The British-born, Auckland-based CEO of a $4.4 billion Australasian company says New Zealand's tax regime is so far ahead of Australia's that all his new recruits want to move across the ditch.
Fletcher Building chief executive Mark Adamson also tipped a bucket on any talk of an Australian infrastructure boom, saying the state of Australian politics has dented his confidence that projects will actually be delivered.
What's the purpose of tax reform, anyway?
NAB delivers $6.48 billion profit
Telstra chair: you can't blame companies for avoiding tax
How does the insurance industry prepare for climate change?
Business leaders on oligopolies: things are going to change
Is another rate cut possible?
Australia's million dollar workplace bullying payout
Land use rules hamper housing
What's the purpose of tax reform, anyway?
Peter Martin questions the government's motivation for tax reform.
Mr Adamson said that in contrast to New Zealand, Australia charged too much tax, through a system that was overly complex.
"New Zealand is a very simple tax regime. I take five minutes to fill in my tax return and I'm a fairly complex tax person. The taxes are low and they simply encourage entrepreneurs to swing their bat and try new things," he said.
"And [that] is not to say that we don't have good public services."
New Zealand's tax system was a global leader, he said.
"New Zealand is a great model and the best system I've seen and I've worked all over the world.
"When we recruit, people spend five minutes looking at the tax regime and they all want to move to Auckland. No one wants to live in Sydney."
Mr Adamson also renewed his criticism of Australia's infrastructure planning.
ASX-listed Fletcher supplies laminates, pipes, aggregates and other materials to the construction sector and has a market capitalisation of $4.4 billion.
The company was aghast at the Victorian Labor government's decision to tear up the $6.8 billion contract to build Melbourne's East-West link and has previously accused Australia of being "all talk" on plans for $120 billion worth of new airports, roads, and rail lines.
Last week Mike Kane, chief executive of Fletcher's building products rival Boral, said a wave of road building, such as the mammoth NorthConnex project in Sydney, would give Boral its next earnings boost and drive the Australian economy forward as the housing boom faded.
Five minutes looking at the tax regime and they all want to move to Auckland. No one wants to live in Sydney.Mark Adamson
But Mr Adamson, who operates a substantial Australian business, is less optimistic.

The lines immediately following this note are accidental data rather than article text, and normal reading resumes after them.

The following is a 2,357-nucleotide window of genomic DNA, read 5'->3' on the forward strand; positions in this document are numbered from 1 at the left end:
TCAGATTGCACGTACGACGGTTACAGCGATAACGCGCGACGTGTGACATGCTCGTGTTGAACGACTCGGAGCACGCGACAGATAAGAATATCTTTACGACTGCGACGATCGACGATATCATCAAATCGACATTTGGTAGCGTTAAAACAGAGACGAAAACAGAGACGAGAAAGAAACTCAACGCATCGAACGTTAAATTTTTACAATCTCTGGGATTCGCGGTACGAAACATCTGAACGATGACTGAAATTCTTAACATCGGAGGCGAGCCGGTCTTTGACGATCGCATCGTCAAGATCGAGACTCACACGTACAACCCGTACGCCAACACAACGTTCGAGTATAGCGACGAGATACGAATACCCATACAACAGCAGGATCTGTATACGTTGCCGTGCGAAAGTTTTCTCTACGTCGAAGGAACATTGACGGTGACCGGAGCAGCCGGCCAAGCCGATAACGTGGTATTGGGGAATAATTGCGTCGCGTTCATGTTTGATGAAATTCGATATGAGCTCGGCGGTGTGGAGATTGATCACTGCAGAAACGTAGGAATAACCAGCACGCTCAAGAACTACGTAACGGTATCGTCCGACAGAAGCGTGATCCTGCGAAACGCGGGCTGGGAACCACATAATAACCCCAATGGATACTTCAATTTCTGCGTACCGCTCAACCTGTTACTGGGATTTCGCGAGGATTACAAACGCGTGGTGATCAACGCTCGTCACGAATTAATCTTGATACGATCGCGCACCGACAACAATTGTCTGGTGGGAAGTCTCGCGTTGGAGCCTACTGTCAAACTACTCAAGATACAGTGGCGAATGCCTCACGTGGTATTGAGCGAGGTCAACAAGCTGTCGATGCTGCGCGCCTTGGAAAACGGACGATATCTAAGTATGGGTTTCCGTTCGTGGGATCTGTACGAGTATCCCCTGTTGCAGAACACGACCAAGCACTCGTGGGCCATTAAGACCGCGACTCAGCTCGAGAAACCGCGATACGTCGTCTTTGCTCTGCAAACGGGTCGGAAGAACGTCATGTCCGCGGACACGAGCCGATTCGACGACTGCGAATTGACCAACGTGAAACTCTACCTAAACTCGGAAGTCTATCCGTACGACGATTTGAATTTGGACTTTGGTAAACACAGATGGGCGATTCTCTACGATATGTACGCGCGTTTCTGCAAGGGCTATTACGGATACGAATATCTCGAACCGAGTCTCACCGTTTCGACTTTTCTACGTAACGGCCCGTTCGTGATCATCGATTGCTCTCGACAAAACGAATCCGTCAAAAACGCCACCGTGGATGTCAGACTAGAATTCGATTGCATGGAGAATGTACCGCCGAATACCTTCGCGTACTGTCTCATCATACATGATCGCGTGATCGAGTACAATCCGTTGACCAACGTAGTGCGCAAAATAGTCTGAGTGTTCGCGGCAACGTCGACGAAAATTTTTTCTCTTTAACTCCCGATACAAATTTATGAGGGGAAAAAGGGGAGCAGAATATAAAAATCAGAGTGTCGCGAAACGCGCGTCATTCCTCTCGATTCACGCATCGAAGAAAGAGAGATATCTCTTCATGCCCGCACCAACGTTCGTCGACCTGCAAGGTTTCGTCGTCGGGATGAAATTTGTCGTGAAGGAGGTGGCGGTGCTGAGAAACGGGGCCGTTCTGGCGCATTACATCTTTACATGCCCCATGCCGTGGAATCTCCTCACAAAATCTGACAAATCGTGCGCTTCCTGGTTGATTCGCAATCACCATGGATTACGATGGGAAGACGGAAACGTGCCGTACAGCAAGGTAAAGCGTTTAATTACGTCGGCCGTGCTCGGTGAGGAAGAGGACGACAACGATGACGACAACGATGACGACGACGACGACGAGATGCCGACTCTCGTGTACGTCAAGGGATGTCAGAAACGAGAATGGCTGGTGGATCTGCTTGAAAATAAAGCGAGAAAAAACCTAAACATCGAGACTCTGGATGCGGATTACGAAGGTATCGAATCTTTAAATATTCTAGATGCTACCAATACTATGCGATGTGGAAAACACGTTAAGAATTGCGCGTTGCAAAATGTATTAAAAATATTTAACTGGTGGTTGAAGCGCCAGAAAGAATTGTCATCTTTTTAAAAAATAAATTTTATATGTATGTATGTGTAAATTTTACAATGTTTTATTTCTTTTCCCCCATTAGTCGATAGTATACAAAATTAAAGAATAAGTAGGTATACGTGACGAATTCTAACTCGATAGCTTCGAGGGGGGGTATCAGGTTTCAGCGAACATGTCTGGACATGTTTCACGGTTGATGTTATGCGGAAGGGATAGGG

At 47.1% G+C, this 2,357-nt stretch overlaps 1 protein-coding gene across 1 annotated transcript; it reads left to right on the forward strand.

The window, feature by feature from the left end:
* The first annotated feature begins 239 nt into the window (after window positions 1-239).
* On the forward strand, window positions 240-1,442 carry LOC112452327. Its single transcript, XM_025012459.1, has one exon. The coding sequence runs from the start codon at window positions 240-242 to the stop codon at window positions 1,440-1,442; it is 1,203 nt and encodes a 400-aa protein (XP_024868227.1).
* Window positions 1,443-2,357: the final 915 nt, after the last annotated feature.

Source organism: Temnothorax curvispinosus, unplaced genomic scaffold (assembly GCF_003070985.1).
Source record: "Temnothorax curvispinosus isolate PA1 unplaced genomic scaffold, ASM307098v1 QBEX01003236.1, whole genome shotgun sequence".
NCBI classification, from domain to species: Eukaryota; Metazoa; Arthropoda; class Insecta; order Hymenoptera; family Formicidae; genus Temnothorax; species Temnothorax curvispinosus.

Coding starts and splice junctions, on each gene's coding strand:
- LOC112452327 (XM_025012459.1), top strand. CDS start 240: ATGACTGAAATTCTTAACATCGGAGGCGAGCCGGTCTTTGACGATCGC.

"I can totally understand Mike's enthusiasm, because if I run the numbers through my P&L [profit and loss] account it makes my life easier. But I'm less sanguine. How many prime ministers have we had in four years? Four? I'm not building my strategy in Australia on that infrastructure spend happening," he told Fairfax Media.
But he agreed the residential construction boom, running at record levels, would ease.
"The resi boom in Australia is a hell of a boom, I just don't see it continuing. It is more likely to drop from 210,000 [new dwellings a year] to 150,000 in the next few years," he said.
His comments come as Fletcher reported a 7 per cent slump in underlying profit to $NZ159 million ($148.6 million) and reaffirmed its full-year operating earnings guidance of $NZ650 million to $NZ690 million.
Underlying earnings, impacted by the wind down of the Stonefields residential project in Auckland, were in line with consensus expectations but analysts were unimpressed.
RBC Capital Markets analyst Andrew Scott said the group earnings fell short of his forecast by 10 per cent.
"We view this as a disappointing result that leaves a lot to do if FY16 [financial year 2016] guidance is to be achieved. We expect consensus earnings downgrades towards the bottom end of the guidance range," he said.
"This result also highlights that Fletcher is not necessarily 'making hay while the sun shines' on NZ construction markets, with earnings generally robust but not at the level we would expect at this point in the cycle."
Evans & Partners analyst Ben Chan said that margins in the core New Zealand business had disappointed for two years given the strength of the market.
Including significant items the company considers non-recurring, profit for the six months ended December 31 rose to $NZ172 million, up from $NZ114 million.
This half was boosted by a $NZ10 million gain on the sale of Rocla Quarries assets, while the previous half was negatively impacted by $NZ66 million of goodwill impairments and site closure costs.
Revenue for the period rose 2 per cent to $NZ4.4 billion.
Mr Adamson said he was not satisfied with performance to date and had made sweeping management changes in the past year as a result.
He said the company would move to "value-added" innovative building products to get more pricing power and become less dependent on commoditised building products.
Fletcher shares, which are listed in Australia and New Zealand, are down 24 per cent over the past 12 months.
The stock was down 1.6 per cent to $6.28 at 1:45pm AEDT on Wednesday.